And she helped him with that.

It was a thing of beauty to watch.

Or it would be if she weren’t absolutely sure that it was about to end.

The first sign came from the deep south of America. People were reporting grave robberies. The strangest thing though, was that the graves seemed to be opening from the inside out.

Mycroft laughed it off as superstitious nonsense, but he was too smart not to keep an eye on it, and Anthea was too aware of the facts not to worry.

This was only the beginning. The balance was... swaying.


John Watson:
He caught a serial rapist today.
Tell me I shouldn’t have saved him.

Unknown Number:
You shouldn’t have saved him.

John Watson:
You could do with a little mortality
of your own.

Unknown Number:
And you need to remember the rules.


Anthea dreamt of blood.

She saw a world dyed red with it, soaked in it. There was a sword in her hand as she stalked the battlefield and there was the pulse of a drumbeat in her ears. Screams were like symphonies to her.

Harry dreamt of empty bottles.

She had drunk it all already and there was nothing else. She remembered deserts and pharaoh dreams; years of plenty, years of starvation. She dreamt of nothing, but she wanted everything and hunger clawed at her rib cage. She lifted one of the bottles up and drained the tiniest final drop out of it. It hung on the lip of the glass, clinging on stubbornly. It never dropped.

Sebastian, wherever he was, dreamt of darkness.

It spread out in front of him, oozing forwards, swallowing up the light. It was glorious, rich and black. There was no shine to it, no reflection, though if you looked carefully you could see every colour of the rainbow, like the iridescence on an oil spill. He walked through it, ran his fingers through it and he was it. He always woke with a smile on his face.

John dreamt of everything.


Sherlock Holmes had danced with death since he was old enough to understand the metaphor. There was nothing so sweet as the taste of living, and there was no better way to taste living than to see death.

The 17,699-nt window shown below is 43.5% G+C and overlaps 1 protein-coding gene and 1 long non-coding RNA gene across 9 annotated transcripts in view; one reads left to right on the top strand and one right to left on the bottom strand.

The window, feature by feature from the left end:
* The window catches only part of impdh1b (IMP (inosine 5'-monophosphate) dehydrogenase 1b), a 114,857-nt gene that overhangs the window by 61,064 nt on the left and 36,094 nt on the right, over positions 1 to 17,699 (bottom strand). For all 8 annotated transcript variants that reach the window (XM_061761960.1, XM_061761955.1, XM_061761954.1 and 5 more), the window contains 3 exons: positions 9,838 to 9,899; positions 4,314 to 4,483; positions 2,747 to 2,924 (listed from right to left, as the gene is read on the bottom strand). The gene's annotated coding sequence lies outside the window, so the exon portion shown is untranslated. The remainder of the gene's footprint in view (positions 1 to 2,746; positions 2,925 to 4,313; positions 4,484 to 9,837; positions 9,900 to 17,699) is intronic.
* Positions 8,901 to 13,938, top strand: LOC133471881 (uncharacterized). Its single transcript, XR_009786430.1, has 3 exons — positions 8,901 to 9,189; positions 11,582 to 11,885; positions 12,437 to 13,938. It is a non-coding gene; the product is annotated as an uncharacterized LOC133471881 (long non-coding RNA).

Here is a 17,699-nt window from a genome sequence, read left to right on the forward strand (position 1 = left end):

He loved its mystery, its completeness.

When he was four he found a dead hedgehog in the middle of the road. The tyre tracks of the car that had squashed it were still visible on its entrails.

When he was nine he saw his first dead human.

When he was twelve he saw his first murder victim.

When he was seventeen he watched someone die for the first time.

He had built his life around those events.

John knew this. He kept it deep inside of him like a secret, because in so many, many ways. Ways which made the mortal in him so bloody terrified, Sherlock Holmes was his. He had belonged to John since he was born.

John Watson couldn’t leave if he wanted to.

It was not fun to be born as he was, to have everything inside your head. Everything is the biggest word there is, bigger than universe and eternity and infinite. Everything is everything, everything that ever was and is and ever will be; everything in this universe and the next universe and the one after that. It’s enough to drive a human mad. So he tried not to think about it. He had so many levels of thought. He didn’t let his mortal mind dip into the deeper levels, the ones that knew the end of every star. That was the only explanation he could think of for why he never saw Sherlock coming.

And now he couldn’t look away.


Sarah was the sort of woman John fell for in every lifetime. She was kind and no-nonsense and she reminded him of them all.

He didn’t think anyone else would appreciate the fact that she reminded him of a dozen dead women, but he did. He smiled at her and knew that this was what had been supposed to happen.

He had to feel every aspect of life to understand it properly. He had to know love, laughter and happiness to understand how it felt to have it dragged away. His wives always died young.

Sherlock shouldn’t be there. But John saved him and he was.

He felt strangely like he was living two lives and then he remembered the words written over words in the book and knew: he was.

Something had to break.

When he managed to redirect the arrow he thought, for a second, that it was over, that everything was over. But then his human brain caught up with his other brain and he knew that Sherlock Holmes’ heart was still beating. Sarah was alive too. And John was not sure whether to laugh or to cry.


And when he had opened the seventh seal, there was silence in heaven about the space of half an hour.

The whole of the city of Tokyo went silent for half an hour.

It was not the sort of thing that you could cover up, though Mycroft Holmes was putting up a very good fight.

It wasn’t just the people either, it was everything. True, pure silence. She couldn’t even imagine it. Noise was in her nature and a world without it was...

She shivered and smiled politely as Mycroft inquired as to whether the office was too cold.